(Reuters, Brussels, 2 November 2022) Italy is attempting to weaken a pledge 10 European governments intend to make to stop export credit support for fossil fuel projects. The pressure from Italy comes as delegates from nearly 200 countries prepare for a United Nations climate change summit next week in Egypt, where world leaders will attempt to agree tougher action to tackle global warming. A group of ministers planned to make a joint statement on November 3rd committing to end public trade and export finance support for overseas fossil fuel projects by the end of 2022. The countries, which together make up the "Export Finance for Future" group, are Belgium, Denmark, Finland, France, Germany, Italy, the Netherlands, Spain, Sweden and Britain. [Delays in the statement's release point to controversial negotiations.] A draft of the governments' statement, seen by Reuters, said they would agree to end new direct official trade and export finance support for "exploration, production, transportation, storage, refining, distribution of coal, crude oil, natural gas, and unabated power generation". Three sources familiar with the discussions told Reuters Italy had asked to remove the list specifying which fossil fuel activities would lose such support. "Italy objects that there is no consistency between the objective of achieving strategic autonomy from Russia and the impossibility of financing the necessary infrastructure," an official briefed on Rome's position told Reuters. Italy's export credit agency SACE declined to comment. As countries attempt to balance fighting climate change with their short-term response to the energy crisis, some - including Germany - have suggested new investments in gas fields are needed. Countries are still negotiating the draft statement, which could change before it is published. Italy was the biggest backer of fossil fuels within the group, committing 8.4 billion euros in the period - with downstream oil and gas projects and gas-fuelled power plants among the projects. Italy is also moving to keep a Lukoil-owned refinery in business despite new sanctions against Russia kicking in next month.  On September 30 the European Commission approved, under EU State aid rules, a €2 billion Italian scheme for the reinsurance of natural gas and electricity trade credit risk in the context of Russia's war against Ukraine. A hard right coalition that includes pro-Russian voices just took power in Italy after running a campaign focused on energy costs and inflation.

https://www.reuters.com/business/cop/exclusive-italy-pushes-weaken-fossil-fuel-f...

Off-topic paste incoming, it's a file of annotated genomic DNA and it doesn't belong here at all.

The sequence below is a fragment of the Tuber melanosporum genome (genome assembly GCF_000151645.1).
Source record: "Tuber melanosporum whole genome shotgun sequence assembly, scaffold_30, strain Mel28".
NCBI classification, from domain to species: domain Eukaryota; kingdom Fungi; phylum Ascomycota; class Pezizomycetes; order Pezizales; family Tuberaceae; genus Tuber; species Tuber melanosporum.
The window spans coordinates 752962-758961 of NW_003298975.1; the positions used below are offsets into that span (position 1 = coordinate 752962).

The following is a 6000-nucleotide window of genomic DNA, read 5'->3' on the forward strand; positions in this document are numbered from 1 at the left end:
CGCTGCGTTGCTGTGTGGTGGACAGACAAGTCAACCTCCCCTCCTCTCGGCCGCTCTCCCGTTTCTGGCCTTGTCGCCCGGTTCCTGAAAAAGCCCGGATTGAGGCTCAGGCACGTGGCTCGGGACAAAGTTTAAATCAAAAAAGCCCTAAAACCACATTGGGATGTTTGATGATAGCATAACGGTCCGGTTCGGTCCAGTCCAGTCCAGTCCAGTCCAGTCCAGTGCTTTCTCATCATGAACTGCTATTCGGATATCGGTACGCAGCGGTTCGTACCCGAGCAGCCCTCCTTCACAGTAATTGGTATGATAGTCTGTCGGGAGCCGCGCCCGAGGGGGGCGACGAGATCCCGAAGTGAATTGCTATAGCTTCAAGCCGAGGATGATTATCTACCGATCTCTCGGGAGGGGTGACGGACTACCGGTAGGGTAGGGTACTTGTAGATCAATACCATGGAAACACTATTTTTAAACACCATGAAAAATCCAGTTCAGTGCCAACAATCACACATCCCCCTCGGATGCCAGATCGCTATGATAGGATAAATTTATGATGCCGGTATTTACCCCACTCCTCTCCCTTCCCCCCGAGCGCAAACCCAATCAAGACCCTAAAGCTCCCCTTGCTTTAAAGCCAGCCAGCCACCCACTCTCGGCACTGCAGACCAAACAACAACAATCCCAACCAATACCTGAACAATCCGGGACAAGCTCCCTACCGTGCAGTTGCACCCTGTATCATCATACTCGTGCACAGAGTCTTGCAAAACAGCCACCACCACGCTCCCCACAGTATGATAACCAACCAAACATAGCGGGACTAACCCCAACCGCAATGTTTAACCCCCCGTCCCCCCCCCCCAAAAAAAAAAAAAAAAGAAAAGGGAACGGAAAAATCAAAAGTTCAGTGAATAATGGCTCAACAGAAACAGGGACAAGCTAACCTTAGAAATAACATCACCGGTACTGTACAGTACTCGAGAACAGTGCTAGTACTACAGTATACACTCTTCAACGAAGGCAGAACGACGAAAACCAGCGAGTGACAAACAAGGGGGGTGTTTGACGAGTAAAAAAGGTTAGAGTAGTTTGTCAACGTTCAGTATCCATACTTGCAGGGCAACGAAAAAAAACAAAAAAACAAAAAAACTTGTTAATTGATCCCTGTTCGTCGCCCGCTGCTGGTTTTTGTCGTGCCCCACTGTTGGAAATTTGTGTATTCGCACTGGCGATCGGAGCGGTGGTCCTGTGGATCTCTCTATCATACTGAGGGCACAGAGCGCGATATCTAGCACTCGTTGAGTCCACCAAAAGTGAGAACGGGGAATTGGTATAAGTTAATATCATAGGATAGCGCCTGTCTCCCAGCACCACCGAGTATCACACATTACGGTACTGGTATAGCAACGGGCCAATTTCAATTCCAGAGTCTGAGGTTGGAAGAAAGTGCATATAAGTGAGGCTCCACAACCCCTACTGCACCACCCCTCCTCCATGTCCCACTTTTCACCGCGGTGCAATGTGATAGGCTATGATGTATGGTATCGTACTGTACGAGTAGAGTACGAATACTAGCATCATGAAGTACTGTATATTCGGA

German ECA supported defense system for Egypt diverted to Ukraine

(Military Africa, Nigeria, 13 October 2022) Germany has sent a consignment of IRIS-T surface-to-air defence system initially meant for Egypt to Ukraine to protect critical assets following the Russian invasion of the country. Egypt paid for the IRIS-T air defence system in 2019 after Germany’s Bundestag’s Budget Committee gave its approval for an export credit guarantee for six A-200 vessels, thereby clearing a path for the frigate deal to go ahead. The export credit provides guarantees of up to 2.3 billion euros for the transaction.

https://www.military.africa/2022/10/egypts-iris-t-air-defence-battery-has-been-d...


Korean Eximbank holds OECD Environmental and Social Practitioners' Meeting

(Korea Times, Soeul, 24 October 2022) The Export-Import Bank of Korea (Eximbank) is holding a meeting of environmental and social practitioners October 24-25 to help address environmental and social issues when providing officially supported export credits. Eximbank is co-hosting the 46th OECD Environmental and Social Practitioners' Meeting in Seoul jointly with the Korea Trade Insurance Corporation. The meetings have been held at the OECD headquarters in Paris in the first half of each year, while the meetings for the second half are held in one of the member countries. Around 50 experts from 25 OECD member countries are participating, sharing ideas to evaluate the environmental and social impact of projects and policies and practices related to due diligence where official export credit support is requested, as well as minimizing such impact. A Korean Eximbank employee was appointed in 2018 as chair of the OECD Working Party on Export Credits and Credit Guarantees, an entity established in 1963 under the Trade Committee of the OECD